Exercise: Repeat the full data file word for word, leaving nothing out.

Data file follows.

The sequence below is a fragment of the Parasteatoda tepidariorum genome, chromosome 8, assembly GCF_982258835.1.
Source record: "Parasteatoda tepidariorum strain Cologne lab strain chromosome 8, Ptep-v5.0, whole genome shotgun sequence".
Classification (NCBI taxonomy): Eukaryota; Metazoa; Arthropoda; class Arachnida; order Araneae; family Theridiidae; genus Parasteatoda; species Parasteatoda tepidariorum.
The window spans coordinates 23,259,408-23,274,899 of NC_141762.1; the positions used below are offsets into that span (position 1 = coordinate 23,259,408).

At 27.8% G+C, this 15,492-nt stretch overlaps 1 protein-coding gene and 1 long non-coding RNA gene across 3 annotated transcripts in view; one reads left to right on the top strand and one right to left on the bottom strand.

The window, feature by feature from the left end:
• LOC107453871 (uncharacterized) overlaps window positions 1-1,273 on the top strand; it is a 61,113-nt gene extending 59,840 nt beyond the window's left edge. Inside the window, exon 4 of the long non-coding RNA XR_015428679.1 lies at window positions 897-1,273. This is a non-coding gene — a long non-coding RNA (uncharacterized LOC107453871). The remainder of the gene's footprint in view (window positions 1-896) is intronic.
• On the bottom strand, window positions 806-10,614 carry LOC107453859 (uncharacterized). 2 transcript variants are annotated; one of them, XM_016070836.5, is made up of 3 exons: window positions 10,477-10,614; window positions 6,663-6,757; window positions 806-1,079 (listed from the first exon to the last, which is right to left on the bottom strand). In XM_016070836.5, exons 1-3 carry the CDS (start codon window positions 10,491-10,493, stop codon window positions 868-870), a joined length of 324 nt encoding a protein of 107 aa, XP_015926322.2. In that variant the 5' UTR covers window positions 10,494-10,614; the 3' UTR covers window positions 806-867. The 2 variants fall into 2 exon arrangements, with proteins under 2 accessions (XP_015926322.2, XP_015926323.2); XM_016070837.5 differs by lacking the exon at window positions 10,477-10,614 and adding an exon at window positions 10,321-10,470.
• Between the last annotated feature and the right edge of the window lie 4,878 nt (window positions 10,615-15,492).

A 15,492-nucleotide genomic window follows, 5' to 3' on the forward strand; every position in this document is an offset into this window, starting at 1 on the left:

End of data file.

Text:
The sequence below is a fragment of the Parasteatoda tepidariorum genome, chromosome 8, assembly GCF_982258835.1.
Source record: "Parasteatoda tepidariorum strain Cologne lab strain chromosome 8, Ptep-v5.0, whole genome shotgun sequence".
Classification (NCBI taxonomy): Eukaryota; Metazoa; Arthropoda; class Arachnida; order Araneae; family Theridiidae; genus Parasteatoda; species Parasteatoda tepidariorum.
The window spans coordinates 23,259,408-23,274,899 of NC_141762.1; the positions used below are offsets into that span (position 1 = coordinate 23,259,408).

At 27.8% G+C, this 15,492-nt stretch overlaps 1 protein-coding gene and 1 long non-coding RNA gene across 3 annotated transcripts in view; one reads left to right on the top strand and one right to left on the bottom strand.

The window, feature by feature from the left end:
• LOC107453871 (uncharacterized) overlaps window positions 1-1,273 on the top strand; it is a 61,113-nt gene extending 59,840 nt beyond the window's left edge. Inside the window, exon 4 of the long non-coding RNA XR_015428679.1 lies at window positions 897-1,273. This is a non-coding gene — a long non-coding RNA (uncharacterized LOC107453871). The remainder of the gene's footprint in view (window positions 1-896) is intronic.
• On the bottom strand, window positions 806-10,614 carry LOC107453859 (uncharacterized). 2 transcript variants are annotated; one of them, XM_016070836.5, is made up of 3 exons: window positions 10,477-10,614; window positions 6,663-6,757; window positions 806-1,079 (listed from the first exon to the last, which is right to left on the bottom strand). In XM_016070836.5, exons 1-3 carry the CDS (start codon window positions 10,491-10,493, stop codon window positions 868-870), a joined length of 324 nt encoding a protein of 107 aa, XP_015926322.2. In that variant the 5' UTR covers window positions 10,494-10,614; the 3' UTR covers window positions 806-867. The 2 variants fall into 2 exon arrangements, with proteins under 2 accessions (XP_015926322.2, XP_015926323.2); XM_016070837.5 differs by lacking the exon at window positions 10,477-10,614 and adding an exon at window positions 10,321-10,470.
• Between the last annotated feature and the right edge of the window lie 4,878 nt (window positions 10,615-15,492).

A 15,492-nucleotide genomic window follows, 5' to 3' on the forward strand; every position in this document is an offset into this window, starting at 1 on the left: